‘Greedy gene’ that makes you eat more even when you are full is uncovered by scientistsCould lead to treatments for obesity
19:28 GMT, 18 March 2012
The secret to staying slim may be all in your genes.
Scientists believe they have found the ‘gluttony gene’ which fails to tell your brain when you are full.
In tests on mice, they showed that a mutation on a single gene broke down communication in the body and led to non-stop eating and rapid weight gain.
Gut buster: Scientists believe they have uncovered a gene which makes you eat even when are full because it breaks down communication between the body and the brain
But the good news is, they hope identifying the gene could help with treatments for obesity which affects nearly one in four adults in the UK.
Researchers at Georgetown University Medical Centre in the U.S. studied variations in the Bdnf gene in mice.
Humans also have this gene and it has been linked to obesity, but the researchers say it was not clear until now exactly how it worked.
After a meal, the activity of this gene transmits chemical signals down a chain of brain cells until they reach the hypothalamus, which receives the message that you are full and suppresses the appetite.
Breakthrough It is hoped the discovery will lead to treatments for obesity
However, in mice which had a mutation of this gene, these chemicals – leptin and insulin – were not being transmitted to their target, and they ate twice as much as those without the mutation.
Lead researcher Dr Baoki Xu said: ‘This discovery may open up novel strategies to help the brain control body weight.’
His team found the Bdnf gene has ‘short’ and ‘long’ versions which form at an early stage in the womb.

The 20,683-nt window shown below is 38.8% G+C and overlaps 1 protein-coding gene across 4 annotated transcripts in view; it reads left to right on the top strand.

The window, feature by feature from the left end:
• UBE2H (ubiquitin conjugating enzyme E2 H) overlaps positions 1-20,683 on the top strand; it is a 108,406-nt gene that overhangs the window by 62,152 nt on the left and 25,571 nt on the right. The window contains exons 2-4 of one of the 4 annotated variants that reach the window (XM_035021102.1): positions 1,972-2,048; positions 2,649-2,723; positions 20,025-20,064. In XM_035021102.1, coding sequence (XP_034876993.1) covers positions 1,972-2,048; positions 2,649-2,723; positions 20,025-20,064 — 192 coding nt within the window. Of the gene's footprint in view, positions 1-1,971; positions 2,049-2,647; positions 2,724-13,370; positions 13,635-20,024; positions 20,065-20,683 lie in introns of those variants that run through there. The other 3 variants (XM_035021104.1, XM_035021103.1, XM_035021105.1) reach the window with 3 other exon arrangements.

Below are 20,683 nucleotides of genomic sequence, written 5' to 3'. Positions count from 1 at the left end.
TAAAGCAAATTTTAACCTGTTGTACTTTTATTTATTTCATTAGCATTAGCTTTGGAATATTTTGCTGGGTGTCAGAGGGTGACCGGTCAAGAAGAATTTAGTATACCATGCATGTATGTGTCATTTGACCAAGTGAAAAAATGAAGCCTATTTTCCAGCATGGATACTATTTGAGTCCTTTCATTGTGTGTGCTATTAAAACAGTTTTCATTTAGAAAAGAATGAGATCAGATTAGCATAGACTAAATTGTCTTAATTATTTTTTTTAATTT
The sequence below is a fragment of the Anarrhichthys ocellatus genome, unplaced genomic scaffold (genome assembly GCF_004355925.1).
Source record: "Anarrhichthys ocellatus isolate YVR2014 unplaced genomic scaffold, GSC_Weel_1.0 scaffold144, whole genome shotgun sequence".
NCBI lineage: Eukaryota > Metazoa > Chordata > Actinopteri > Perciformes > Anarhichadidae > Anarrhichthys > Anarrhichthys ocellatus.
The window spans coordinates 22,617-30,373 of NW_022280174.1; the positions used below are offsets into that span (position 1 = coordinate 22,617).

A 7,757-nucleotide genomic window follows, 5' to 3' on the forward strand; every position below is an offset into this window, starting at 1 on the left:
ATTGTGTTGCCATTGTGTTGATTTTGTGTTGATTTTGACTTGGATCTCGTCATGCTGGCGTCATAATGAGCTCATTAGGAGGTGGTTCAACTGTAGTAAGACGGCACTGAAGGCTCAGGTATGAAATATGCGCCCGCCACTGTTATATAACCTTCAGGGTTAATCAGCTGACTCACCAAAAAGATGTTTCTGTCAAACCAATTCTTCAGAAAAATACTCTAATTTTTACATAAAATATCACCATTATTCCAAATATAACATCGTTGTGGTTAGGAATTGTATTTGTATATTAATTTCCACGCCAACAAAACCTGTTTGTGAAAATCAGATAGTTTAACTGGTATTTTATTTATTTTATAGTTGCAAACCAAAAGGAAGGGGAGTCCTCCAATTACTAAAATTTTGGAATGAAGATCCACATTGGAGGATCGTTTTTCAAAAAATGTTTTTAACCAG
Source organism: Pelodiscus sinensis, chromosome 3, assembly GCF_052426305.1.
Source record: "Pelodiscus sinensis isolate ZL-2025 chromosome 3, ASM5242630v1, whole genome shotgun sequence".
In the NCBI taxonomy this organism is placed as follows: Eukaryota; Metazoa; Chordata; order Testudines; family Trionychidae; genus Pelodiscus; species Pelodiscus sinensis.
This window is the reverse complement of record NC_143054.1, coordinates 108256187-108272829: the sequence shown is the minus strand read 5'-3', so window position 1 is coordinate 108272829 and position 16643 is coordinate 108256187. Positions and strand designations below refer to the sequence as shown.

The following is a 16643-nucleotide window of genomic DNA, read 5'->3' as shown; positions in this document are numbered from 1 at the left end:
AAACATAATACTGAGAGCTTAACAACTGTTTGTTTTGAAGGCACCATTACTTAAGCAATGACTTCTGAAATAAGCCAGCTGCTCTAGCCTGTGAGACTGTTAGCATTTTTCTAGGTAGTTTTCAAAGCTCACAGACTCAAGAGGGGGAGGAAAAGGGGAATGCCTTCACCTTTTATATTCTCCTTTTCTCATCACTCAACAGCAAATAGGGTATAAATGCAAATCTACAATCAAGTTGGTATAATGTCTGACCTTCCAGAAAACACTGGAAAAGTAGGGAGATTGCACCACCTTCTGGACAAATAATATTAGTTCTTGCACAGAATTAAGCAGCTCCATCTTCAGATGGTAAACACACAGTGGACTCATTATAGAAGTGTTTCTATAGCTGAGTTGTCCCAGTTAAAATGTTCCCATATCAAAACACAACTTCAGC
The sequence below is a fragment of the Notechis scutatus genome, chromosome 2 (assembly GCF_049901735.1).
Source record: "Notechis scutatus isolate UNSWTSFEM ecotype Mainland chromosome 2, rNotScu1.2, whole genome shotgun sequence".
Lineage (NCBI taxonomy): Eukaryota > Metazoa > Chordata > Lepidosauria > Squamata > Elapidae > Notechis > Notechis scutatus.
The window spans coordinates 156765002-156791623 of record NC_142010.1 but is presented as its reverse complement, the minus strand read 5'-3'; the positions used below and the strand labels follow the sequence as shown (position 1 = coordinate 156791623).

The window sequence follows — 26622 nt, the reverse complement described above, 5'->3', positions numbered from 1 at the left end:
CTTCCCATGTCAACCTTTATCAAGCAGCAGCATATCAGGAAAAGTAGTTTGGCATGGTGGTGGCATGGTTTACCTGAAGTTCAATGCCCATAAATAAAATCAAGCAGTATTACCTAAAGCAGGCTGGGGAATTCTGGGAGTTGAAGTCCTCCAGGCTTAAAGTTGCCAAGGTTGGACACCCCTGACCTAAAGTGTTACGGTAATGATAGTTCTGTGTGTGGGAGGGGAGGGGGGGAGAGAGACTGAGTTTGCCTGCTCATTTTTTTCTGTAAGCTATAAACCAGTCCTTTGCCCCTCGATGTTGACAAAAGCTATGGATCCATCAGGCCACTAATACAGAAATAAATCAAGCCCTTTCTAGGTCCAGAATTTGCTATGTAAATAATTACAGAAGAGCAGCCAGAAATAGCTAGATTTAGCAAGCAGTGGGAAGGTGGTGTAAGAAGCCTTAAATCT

Those with the ‘long’ form successfully sent the chemical signals to say ‘I’m full’ through a ‘superhighway’ of neurons in the brain to the hypothalamus.
However in those with the short form, the signals reached some brain cells but could not be picked up by the dendrites – the branch-like ‘fingers’ coming out of the cells which pass messages on to the right place.
Dr Xu said: ‘If there is a problem with the Bdnf gene, neurons can’t talk to each other, and the leptin and insulin signals are ineffective and the appetite is not modified.’
The hypothalamus is involved in learning and memory. Previous work has shown mice without the ‘long’ version of this gene also had memory problems.
Link: Humans also have the Bdnf gene which researchers have identified in mice as causing rapid weight gain
Scientists will now be looking at whether the faulty transmission line can be modified, to help prevent and treat obesity, the researchers wrote in the journal Nature Medicine (KEEP).
Dr Xu said drugs which could stimulate Bdnf activity in the brain was the next step. He said: ‘We have opened the door to both new avenues in basic research and clinical therapies, which is very exciting.’
Tam Fry, spokesman for the National Obesity Forum said yesterday that the researcher were ‘on the right track’ in believing that getting leptin messages to the brain could be the key to suppressing appetite.
But he said:‘Many others on the same track hoping to find the magic treatment to prevent or cure obesity.
‘Understandably Xu is excited having got as far as he has but fixing the mutation may not be plain sailing.
'Even when its fixed in mice it will be years before his solution can he be used in humans.’